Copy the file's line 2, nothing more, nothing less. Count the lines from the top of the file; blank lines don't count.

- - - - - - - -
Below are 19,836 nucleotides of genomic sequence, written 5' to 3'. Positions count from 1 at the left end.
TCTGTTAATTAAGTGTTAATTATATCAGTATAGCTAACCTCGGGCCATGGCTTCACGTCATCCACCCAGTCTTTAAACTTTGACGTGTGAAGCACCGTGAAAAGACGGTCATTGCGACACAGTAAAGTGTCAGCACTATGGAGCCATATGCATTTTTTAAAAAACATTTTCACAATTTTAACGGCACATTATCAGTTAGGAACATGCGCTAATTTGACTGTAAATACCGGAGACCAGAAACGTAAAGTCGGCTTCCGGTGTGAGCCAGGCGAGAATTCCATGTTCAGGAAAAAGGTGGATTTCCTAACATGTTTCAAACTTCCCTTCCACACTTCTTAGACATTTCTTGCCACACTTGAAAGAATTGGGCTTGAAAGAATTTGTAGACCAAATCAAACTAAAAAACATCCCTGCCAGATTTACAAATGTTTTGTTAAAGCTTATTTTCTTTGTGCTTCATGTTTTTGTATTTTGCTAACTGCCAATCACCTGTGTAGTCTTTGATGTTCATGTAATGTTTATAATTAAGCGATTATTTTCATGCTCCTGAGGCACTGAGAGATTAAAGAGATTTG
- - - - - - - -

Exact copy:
TCTGTTAATTAAGTGTTAATTATATCAGTATAGCTAACCTCGGGCCATGGCTTCACGTCATCCACCCAGTCTTTAAACTTTGACGTGTGAAGCACCGTGAAAAGACGGTCATTGCGACACAGTAAAGTGTCAGCACTATGGAGCCATATGCATTTTTTAAAAAACATTTTCACAATTTTAACGGCACATTATCAGTTAGGAACATGCGCTAATTTGACTGTAAATACCGGAGACCAGAAACGTAAAGTCGGCTTCCGGTGTGAGCCAGGCGAGAATTCCATGTTCAGGAAAAAGGTGGATTTCCTAACATGTTTCAAACTTCCCTTCCACACTTCTTAGACATTTCTTGCCACACTTGAAAGAATTGGGCTTGAAAGAATTTGTAGACCAAATCAAACTAAAAAACATCCCTGCCAGATTTACAAATGTTTTGTTAAAGCTTATTTTCTTTGTGCTTCATGTTTTTGTATTTTGCTAACTGCCAATCACCTGTGTAGTCTTTGATGTTCATGTAATGTTTATAATTAAGCGATTATTTTCATGCTCCTGAGGCACTGAGAGATTAAAGAGATTTG